For a while now, I've written about how the threats coming from North Korea are a benefit for missile defense, and defense companies. On Friday, that theory was proved correct as the Obama administration announced that it's beefing up missile defense, even though sequestration has gone into effect. Here's what you need to know.
When Barack Obama took office in 2009, he stopped the deployment of intercontinental ballistic missile interceptors, which left the total number at 30. However, with escalating threats from North Korea, and the report that North Korea it has advanced its missile capabilities, the Obama administration has reinstated the Bush administration's missile defense plan. That means missile interceptors will grow to a total of 44.
The additional interceptors are projected to boost the United States' missile defense capabilities by 50% and cost an estimated $1 billion. James Miller, defense undersecretary for policy, said that when North Korea launched a satellite into space, it demonstrated "its mastery of some of the same technologies required for development of an intercontinental ballistic missile." He also stated: "Our concern about Pyongyang's potential ICBM capability is compounded by the regime's focus on developing nuclear weapons. North Korea's third nuclear test last month is obviously a serious concern for all nations."
Miller also said the increase in interceptors is meant to keep ahead of the growing threat coming from North Korea, and Iran, as the U.S. has to be able to counter multiple missile threats. Furthermore, Defense Secretary Chuck Hagel announced that the U.S. is looking to add a second ballistic missile radar instillation in Japan and that the U.S. will be shifting "resources" to boost funding to Lockheed Martin's (NYSE:LMT) Aegis Missile defense system.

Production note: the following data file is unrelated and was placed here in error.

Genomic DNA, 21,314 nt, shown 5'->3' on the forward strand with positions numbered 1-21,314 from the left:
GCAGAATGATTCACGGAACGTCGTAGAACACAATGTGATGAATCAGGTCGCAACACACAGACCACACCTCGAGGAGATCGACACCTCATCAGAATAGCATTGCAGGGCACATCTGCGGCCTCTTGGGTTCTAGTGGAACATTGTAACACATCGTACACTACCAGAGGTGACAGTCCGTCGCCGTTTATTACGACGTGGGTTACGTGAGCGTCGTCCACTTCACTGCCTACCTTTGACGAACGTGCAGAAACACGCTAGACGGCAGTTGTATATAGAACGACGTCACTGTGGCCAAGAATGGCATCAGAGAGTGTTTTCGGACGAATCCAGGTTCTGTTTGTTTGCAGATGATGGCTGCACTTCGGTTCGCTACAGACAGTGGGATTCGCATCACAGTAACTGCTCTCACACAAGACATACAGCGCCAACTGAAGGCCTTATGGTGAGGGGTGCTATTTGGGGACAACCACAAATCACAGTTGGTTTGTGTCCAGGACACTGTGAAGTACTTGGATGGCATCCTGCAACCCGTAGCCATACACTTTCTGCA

The Obama administration and the Pentagon are taking the threats from North Korea and Iran seriously. Along with Lockheed, this is welcome news for Northrop Grumman (NYSE:NOC), the prime contractor on the Missile Defense Agency's Joint National Integration Center, a simulating and war-gaming center that provides answers for America's missile defense capabilities. It's also good news for Boeing (NYSE:BA), which makes ground-based interceptors -- our first line of defense against missiles -- and for Raytheon (NYSE:RTN), which builds the SM-3, a defense weapon used to destroy incoming ballistic missiles.
Kim Jong-un isn't backing down, and what he'll do in the future is anyone's guess. Luckily, America has the ability to defend itself and is increasing its ability to counter further threats. We can hope that'll be enough to persuade North Korea not to fire at America. But in the meantime, the emphasis on increased defense capabilities is welcome news for defense contractors, and it shows, once again, why they're essential and great long-term investments.
Fool contributor Katie Spence owns shares of Northrop Grumman. Follow her on Twitter: @TMFKSpence. The Motley Fool owns shares of Lockheed Martin, Northrop Grumman, and Raytheon. Try any of our Foolish newsletter services free for 30 days. We Fools don't all hold the same opinions, but we all believe that considering a diverse range of insights makes us better investors. The Motley Fool has a disclosure policy.